Gut Health

What is an anti-inflammatory gut healing diet?

June 17, 2024

Written by Maeve Ginsberg

Medically reviewed by Rita Faycurry, RD

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Key Points

  • Certain foods can cause inflammation and irritate your gut, including those with IBS and IBD.
  • You can reduce inflammation through diet. 
  • The Mediterranean and DASH diets are the two leading anti-inflammatory diet options. 

If you've been dealing with inflammation, you know how uncomfortable it can be. With both inflammatory bowel disease and irritable bowel syndrome, inflammation can arise, leading to bloating, discomfort, and other digestive issues.

An anti-inflammatory diet can benefit almost anyone. But how exactly does diet reduce inflammation? What should you eat? Let's talk about anti-inflammatory diets and how they can help heal your gut.

How does food cause inflammation?

Your gut is a complicated system of microbes and bacteria. When these bacteria get imbalanced with too much "bad" bacteria, inflammation can result.

There aren't inherently inflammatory foods, per se, but certain foods can result in inflammation for certain people. A food allergy or sensitivity, for example, is likely to trigger inflammation.

Irritable bowel syndrome, a generic diagnosis covering general gastrointestinal disorders like bloating, abdominal pain, and altered bowel habits, is associated with inflammation in the mucosal layer of the intestine. This inflammation can have a variety of effects, including systemic inflammation throughout the body as a result of gastroenteritis, as well as neuroinflammation via the gut-brain axis.

IBS also overlaps substantially with inflammatory bowel disease (IBD). IBD is characterized by chronic inflammation of the colon and gut, the impact of which can have lasting effects on gut function and intestinal permeability, leading to symptoms of IBS.

What are the risks of chronic inflammation?

Chronic inflammation isn't just uncomfortable – it can come with its own set of risks. Gut inflammation can result in the following symptoms:

  • Bloating
  • Abdominal pain
  • Diarrhea
  • Constipation

The gut lining can also become more sensitive and lead to increased pain. As many as 65% of people with IBS experience this visceral hypersensitivity.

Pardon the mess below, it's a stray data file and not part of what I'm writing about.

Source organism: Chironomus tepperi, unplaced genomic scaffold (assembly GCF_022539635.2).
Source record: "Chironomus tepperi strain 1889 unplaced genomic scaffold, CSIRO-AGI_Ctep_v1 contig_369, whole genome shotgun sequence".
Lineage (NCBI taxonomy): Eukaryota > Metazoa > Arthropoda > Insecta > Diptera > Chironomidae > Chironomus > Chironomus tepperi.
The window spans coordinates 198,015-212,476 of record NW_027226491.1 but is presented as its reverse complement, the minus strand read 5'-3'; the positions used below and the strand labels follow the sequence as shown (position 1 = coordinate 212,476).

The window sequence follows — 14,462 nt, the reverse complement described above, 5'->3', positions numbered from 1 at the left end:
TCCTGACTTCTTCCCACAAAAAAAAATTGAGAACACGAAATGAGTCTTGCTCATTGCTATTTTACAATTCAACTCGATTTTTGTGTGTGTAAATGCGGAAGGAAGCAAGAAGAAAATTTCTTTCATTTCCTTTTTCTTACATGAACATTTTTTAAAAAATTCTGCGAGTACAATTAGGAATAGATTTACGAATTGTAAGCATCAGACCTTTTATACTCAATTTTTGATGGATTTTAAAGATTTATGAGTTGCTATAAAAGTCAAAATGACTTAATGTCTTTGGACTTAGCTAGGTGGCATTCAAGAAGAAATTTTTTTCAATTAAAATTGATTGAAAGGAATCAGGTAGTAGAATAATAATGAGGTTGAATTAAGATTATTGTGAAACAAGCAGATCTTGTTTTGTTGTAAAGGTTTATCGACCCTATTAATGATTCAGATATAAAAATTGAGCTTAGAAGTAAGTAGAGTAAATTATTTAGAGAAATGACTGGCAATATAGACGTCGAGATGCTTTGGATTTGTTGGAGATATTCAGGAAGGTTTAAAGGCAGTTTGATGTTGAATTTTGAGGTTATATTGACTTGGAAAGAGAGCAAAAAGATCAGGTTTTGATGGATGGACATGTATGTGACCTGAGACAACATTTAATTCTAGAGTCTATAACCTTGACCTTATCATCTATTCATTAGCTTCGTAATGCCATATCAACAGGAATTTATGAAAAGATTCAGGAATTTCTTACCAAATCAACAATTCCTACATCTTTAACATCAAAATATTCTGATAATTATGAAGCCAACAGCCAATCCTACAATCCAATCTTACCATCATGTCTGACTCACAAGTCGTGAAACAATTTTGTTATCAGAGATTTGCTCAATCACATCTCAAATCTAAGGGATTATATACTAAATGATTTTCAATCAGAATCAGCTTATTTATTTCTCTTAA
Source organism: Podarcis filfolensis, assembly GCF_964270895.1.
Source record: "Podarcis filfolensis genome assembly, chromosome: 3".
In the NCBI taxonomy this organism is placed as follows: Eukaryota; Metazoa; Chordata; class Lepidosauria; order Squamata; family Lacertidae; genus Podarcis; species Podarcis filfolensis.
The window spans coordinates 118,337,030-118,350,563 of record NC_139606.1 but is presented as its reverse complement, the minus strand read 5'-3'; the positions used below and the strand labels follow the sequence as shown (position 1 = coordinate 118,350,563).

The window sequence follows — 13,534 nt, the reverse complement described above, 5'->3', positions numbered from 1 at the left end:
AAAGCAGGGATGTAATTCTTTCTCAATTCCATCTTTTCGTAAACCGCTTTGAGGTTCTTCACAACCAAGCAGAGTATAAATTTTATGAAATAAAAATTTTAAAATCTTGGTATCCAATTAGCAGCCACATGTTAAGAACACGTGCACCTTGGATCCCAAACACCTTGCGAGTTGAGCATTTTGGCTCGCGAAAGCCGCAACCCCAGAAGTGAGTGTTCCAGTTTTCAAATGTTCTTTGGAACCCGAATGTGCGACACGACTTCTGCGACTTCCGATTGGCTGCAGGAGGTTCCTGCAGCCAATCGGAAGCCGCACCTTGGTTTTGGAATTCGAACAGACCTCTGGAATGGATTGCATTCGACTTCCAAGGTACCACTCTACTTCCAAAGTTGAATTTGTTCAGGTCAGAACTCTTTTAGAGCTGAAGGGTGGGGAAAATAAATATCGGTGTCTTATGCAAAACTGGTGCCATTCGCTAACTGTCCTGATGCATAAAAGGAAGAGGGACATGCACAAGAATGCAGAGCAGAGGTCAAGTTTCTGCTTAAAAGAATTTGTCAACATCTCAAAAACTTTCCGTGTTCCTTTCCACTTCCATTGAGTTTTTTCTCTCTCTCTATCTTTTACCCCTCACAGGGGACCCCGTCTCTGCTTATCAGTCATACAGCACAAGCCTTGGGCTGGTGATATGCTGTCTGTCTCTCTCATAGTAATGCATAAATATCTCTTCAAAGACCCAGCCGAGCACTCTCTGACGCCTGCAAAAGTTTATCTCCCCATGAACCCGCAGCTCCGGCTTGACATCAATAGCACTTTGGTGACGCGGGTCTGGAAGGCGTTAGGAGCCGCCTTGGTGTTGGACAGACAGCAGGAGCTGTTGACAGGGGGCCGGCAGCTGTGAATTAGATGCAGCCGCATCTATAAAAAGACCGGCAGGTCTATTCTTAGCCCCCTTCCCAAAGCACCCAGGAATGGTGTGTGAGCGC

Inflammation in the digestive tract can also contribute to leaky gut syndrome, which refers to gut lining permeability. Increased permeability can allow harmful bacteria and pathogens to pass through the gut more easily, potentially leading to other issues.

Stress can also cause inflammation. Because your brain and gut are connected, stress can send proinflammatory signals to the gut, which can lead to mood disorders.

What is an anti-inflammatory diet?

Regardless of the source of inflammation, there are many anti-inflammatory diets out there that can help. Most of these diets prioritize whole foods as a means to reduce inflammation while limiting processed foods and refined carbohydrates.

The Mediterranean diet is widely considered a well-rounded eating plan for plenty of risk factors and health concerns. Thanks to its prioritization of fruit and vegetables, olive oil, and whole grains, and a moderate amount of fatty fish, eggs, and poultry, the Mediterranean diet is believed to be anti-inflammatory, though it is still being researched.

The DASH diet is a heart-healthy eating plan that aims to reduce cholesterol and lower blood pressure. Its focus on produce, whole grains, fat-free or low-fat dairy, fish, poultry, and beans makes a good anti-inflammatory option. The DASH diet limits sodium, fatty and processed meats, full-fat dairy, beverages high in added sugar, sweets, red meat, and processed foods.

Generally speaking, it is also important to prioritize sleep, hydration, lowering stress levels, maintaining enough activity. Because all of these factors correlate with stress, it's important to think of your overall lifestyle being anti-inflammatory, not just your diet.

What are the best anti-inflammatory foods?

To reduce inflammation, focus on whole foods that support a healthy gut. Foods with prebiotics or probiotics can help rebalance the gut microbial balance and improve symptoms of IBS or IBD.

Anti-inflammatory foods include:

  • Whole grains
  • Wild-caught fish
  • Olive oil
  • Fruits and vegetables (aim for variety and try to eat whatever is in season)
  • Garlic and ginger
  • Walnuts
  • Seeds and nuts
  • Certain herbs and spices like cinnamon, turmeric, black pepper, and rosemary
  • Beans
  • Green tea
  • Cocoa